The true date of Bonifacio’s death | Inquirer Opinion
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The true date of Bonifacio’s death

Pockets of controversy quietly rage in academic circles over when and where Andres Bonifacio tore up his cedula and delivered the inspiring yell that marked the outbreak of the Philippine Revolution. Officially, and since 1962, it has been celebrated on Aug. 23, 1896, in Pugad Lawin. Traditionally, before 1962, it was commemorated on Aug. 26, 1896, in Balintawak. On this matter tradition dies hard.

Despite documentary evidence presented for each side, it seems we may never come to a satisfactory resolution. With historians insisting on the validity of their particular date and place, we end up more confused than when we started because aside from a series of August dates, we now have Sept. 5, 1896, too. Aside from Pugad Lawin and Balintawak, we now have to consider: Bahay Toro, Pacpac Lawin, Pasong Tamo, Kangkong and, in jest, even Pugad Baboy! But despite the heated discussion over the details, the general outline of the story remains the same and without question: Somewhere in Caloocan, sometime in August 1896, the Katipunan Supremo changed the course of our history and charted our journey to nationhood.

As though the Pugad Lawin vs. Balintawak controversy were not enough, we now have the president of the Philippine Historical Association, Luis Dery, arguing that Andres Bonifacio was not executed in the Maragondon range on May 10, 1897, as we all know and think it to be. Dery is acknowledged by his colleagues for having spent countless hours going through books, manuscripts, periodicals, and microfilm in search of material that has since been shared in academic conferences and in his many books. While leafing through copies of the prewar periodical El Renacimiento, he came across a report in the April 23, 1903, issue regarding a commemoration of Bonifacio’s death on Reina Regente street attended by veterans of the revolution like Jose Turiano Santiago and Guillermo Masangkay. On this occasion, the poet Cecilio Apostol recited “Un heroe del pueblo,” where he declared that “after Rizal, sage and martyr, the next greatest patriot is Bonifacio.”


Intrigued by this reference, Dery continued his research and came across the article “Hinggil sa Kasaysayan ng Pilipinas” by Gonzalo Cue Malay in “Muling Pagsilang” of Nov. 2, 1906, that says Bonifacio was killed by Agapito Bonson and company in Limbon, Cavite, at 5 p.m. on April 23, 1897. Furthermore, Dery cites Emilio Aguinaldo, who is quoted by Manuel Artigas y Cuerva in his work, “Glorias nacionales: Andres Bonifacio y el Katipunan” (Libreria Manila Filatelica, 1911), as saying that Bonifacio had been sentenced to death for treason and that “this decision was implemented in Maragondon on April 23, 1897.” Aguinaldo’s memory failed him on this, or he was not quoted accurately by Artigas, because Bonifacio was in Limbon, not Maragondon, on April 23, 1897!


Both Aguinaldo and Artigas were unreliable, or at least inconsistent, because further on in the book Artigas cites a letter that Bonifacio wrote Emilio Jacinto dated April 24, 1897. Haven’t we been told that dead men tell no tales? That dead men cannot write letters? Elsewhere in the same monograph and using another informant, Artigas says that Bonifacio was wounded in the left rib and that he was carried to the site of his execution in a hammock as he could not walk due to his wounds. Here, Artigas says Bonifacio died on April 26!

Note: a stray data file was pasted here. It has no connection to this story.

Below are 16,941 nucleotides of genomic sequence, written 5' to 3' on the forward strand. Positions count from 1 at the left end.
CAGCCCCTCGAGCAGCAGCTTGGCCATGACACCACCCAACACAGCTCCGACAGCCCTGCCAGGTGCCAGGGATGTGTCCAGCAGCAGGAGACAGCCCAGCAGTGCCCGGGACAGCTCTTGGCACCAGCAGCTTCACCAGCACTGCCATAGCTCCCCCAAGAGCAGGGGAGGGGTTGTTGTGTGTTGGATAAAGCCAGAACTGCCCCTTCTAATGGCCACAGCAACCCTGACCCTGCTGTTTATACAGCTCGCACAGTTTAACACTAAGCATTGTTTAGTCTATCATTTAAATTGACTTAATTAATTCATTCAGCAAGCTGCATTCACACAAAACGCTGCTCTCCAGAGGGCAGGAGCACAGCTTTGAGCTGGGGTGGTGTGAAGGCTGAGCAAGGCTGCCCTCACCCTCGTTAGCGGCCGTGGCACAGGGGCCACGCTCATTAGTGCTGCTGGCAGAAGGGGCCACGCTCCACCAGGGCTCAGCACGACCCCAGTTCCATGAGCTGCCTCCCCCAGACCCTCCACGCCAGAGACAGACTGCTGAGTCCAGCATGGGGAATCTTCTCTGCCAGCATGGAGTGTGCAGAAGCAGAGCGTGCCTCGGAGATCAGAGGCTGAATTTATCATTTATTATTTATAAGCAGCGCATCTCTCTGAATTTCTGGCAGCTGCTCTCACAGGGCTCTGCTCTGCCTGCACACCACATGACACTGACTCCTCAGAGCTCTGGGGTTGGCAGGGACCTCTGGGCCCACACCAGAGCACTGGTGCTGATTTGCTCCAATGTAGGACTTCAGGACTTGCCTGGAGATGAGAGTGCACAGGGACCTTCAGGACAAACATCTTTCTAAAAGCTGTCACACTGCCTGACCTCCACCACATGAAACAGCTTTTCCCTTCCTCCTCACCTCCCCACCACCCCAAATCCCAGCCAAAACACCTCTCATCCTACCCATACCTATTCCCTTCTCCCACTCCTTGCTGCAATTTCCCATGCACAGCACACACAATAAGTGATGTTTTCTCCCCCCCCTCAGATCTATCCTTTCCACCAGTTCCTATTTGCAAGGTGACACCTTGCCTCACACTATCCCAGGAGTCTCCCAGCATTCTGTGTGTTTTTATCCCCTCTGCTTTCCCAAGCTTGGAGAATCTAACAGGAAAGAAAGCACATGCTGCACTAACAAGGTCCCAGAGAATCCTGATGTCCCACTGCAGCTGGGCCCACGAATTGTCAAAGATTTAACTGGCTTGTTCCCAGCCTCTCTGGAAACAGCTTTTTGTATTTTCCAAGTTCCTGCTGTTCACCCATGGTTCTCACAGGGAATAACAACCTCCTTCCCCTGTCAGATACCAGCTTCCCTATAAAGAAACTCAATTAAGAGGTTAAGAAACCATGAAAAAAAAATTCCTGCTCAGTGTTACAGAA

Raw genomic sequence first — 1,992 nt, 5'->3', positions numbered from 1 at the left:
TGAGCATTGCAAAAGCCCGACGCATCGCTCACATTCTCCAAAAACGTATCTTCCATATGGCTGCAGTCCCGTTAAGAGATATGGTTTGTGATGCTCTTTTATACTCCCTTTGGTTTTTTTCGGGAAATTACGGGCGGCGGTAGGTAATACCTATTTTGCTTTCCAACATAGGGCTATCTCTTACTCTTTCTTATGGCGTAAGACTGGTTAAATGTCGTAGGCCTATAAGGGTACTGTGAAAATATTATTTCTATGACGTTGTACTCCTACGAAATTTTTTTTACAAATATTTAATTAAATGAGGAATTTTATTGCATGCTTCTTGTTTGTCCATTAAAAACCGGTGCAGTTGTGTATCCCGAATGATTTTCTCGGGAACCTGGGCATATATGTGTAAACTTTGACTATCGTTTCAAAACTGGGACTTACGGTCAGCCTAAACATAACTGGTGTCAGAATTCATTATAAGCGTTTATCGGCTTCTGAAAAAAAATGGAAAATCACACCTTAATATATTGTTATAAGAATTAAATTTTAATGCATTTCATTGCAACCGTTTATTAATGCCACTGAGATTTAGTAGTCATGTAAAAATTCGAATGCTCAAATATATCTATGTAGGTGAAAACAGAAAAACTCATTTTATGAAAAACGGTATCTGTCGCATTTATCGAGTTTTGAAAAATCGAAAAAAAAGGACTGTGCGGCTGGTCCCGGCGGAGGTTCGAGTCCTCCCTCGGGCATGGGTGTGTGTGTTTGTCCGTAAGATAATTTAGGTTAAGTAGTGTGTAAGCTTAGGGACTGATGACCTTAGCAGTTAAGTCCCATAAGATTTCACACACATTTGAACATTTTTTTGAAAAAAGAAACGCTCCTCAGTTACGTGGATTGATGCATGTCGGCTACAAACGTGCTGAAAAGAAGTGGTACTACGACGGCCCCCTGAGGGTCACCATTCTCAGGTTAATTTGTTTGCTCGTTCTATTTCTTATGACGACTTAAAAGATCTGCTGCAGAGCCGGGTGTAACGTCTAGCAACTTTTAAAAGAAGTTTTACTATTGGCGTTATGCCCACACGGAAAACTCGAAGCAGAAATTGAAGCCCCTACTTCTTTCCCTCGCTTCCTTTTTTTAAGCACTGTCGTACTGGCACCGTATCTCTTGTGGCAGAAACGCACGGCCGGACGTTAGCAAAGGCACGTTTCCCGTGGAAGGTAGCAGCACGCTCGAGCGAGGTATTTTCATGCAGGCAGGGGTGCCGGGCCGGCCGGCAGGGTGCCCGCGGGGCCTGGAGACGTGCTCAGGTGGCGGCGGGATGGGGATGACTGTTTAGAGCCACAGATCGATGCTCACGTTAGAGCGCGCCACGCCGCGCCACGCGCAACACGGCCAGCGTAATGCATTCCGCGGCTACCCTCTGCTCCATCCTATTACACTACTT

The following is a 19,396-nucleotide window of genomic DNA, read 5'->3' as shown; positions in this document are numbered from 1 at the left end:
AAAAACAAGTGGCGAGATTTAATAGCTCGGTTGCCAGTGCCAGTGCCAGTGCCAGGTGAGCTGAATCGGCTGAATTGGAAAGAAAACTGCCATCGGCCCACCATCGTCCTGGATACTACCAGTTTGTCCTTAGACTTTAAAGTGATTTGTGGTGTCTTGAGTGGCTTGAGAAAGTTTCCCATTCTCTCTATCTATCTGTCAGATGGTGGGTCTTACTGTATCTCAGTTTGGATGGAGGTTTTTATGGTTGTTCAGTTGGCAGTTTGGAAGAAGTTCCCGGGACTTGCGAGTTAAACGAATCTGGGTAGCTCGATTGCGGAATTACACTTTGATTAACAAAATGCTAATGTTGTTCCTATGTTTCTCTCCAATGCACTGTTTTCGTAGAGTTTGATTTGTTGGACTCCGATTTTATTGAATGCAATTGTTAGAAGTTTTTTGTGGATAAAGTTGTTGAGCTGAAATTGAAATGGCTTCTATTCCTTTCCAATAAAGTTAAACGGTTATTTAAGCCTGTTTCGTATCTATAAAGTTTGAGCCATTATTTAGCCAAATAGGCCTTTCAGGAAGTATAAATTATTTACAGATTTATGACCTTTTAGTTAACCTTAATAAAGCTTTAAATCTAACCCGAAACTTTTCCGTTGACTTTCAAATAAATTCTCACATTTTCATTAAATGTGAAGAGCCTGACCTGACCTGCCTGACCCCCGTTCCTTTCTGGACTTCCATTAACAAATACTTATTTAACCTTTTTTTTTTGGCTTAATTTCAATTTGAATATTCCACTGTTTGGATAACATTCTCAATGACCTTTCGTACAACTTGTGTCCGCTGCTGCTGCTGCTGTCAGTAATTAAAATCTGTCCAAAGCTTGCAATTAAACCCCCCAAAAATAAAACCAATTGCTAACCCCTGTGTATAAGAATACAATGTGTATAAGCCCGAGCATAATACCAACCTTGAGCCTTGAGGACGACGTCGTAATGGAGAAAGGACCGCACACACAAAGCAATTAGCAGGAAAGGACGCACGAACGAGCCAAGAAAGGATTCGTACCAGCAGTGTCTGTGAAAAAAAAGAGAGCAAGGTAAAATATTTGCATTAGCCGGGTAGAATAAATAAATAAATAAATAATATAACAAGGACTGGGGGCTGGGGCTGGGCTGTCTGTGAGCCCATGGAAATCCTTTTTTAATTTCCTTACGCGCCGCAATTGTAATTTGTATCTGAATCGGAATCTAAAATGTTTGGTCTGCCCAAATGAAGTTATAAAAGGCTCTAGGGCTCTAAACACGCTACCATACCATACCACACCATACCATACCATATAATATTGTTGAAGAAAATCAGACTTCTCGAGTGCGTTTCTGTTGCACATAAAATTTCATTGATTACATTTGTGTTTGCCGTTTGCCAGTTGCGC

Artigas was so inconsistent that he cannot be relied on for this matter. However, on the site on Mount Nagpatong where Bonifacio and his brother Procopio allegedly met their end, there are two historical markers: an official one in bronze installed by the Philippines Historical Committee in 1953 stating that Bonifacio was executed and died on May 10, 1897, and an earlier one in marble installed by the Legionarios del Trabajo that erected the original monument “to perpetuate until future generations that on


April 26, 1897 was interred in this site, the cadaver of Andres Bonifacio.”

The problem with all of these is that the presentation of four secondary sources to refute a mountain of primary-source documents and eyewitness and contemporary accounts is not good historical method.

In the Bonifacio trial documents we can clearly see the Supremo’s signature made on May 4, 1897. Dery claims this signature is a forgery, it being slightly different from those in other documents. But remember, Bonifacio had a gunshot wound in his left side and a stab wound in the neck that were not attended to and were festering during his trial. One of his brothers was killed during the arrest, another was beaten witless, and his wife Gregoria de Jesus was sexually abused. He was wearing the same torn and bloody clothes he wore during his arrest in Limbon on April 23, 1897, such that his wife begged the court to allow her to cover his body with a blanket she had brought to the proceedings. Bonifacio was undergoing a trial by a government and court he did not recognize. He knew he would get a death sentence. Surely, all these affected his signature that day. How can that final signature be questioned?

Dery will have to present more to convince us to change a fact that we all know and hold true. Pending that, let us cast aside the debates over the details just for tomorrow, May 10, in order to honor a hero whose life and tragic end contributed to the birth of the Filipino nation.

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TAGS: Andres Bonifacio, balintawak, Bonifacio, Cedula, El Renacimiento, Philippine Revolution, Pugad Lawin

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